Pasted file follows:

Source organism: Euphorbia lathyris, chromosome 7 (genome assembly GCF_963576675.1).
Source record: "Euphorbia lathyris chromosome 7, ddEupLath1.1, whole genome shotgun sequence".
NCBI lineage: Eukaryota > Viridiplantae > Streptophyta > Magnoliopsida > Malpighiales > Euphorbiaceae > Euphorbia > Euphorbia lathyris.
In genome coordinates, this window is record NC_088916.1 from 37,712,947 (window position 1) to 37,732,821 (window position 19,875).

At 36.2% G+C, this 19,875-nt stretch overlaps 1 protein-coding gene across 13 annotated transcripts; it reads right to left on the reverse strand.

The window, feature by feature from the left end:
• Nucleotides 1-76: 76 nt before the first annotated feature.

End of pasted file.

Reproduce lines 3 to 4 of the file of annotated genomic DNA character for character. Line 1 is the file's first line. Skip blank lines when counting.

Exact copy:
NCBI lineage: Eukaryota > Viridiplantae > Streptophyta > Magnoliopsida > Malpighiales > Euphorbiaceae > Euphorbia > Euphorbia lathyris.
In genome coordinates, this window is record NC_088916.1 from 37,712,947 (window position 1) to 37,732,821 (window position 19,875).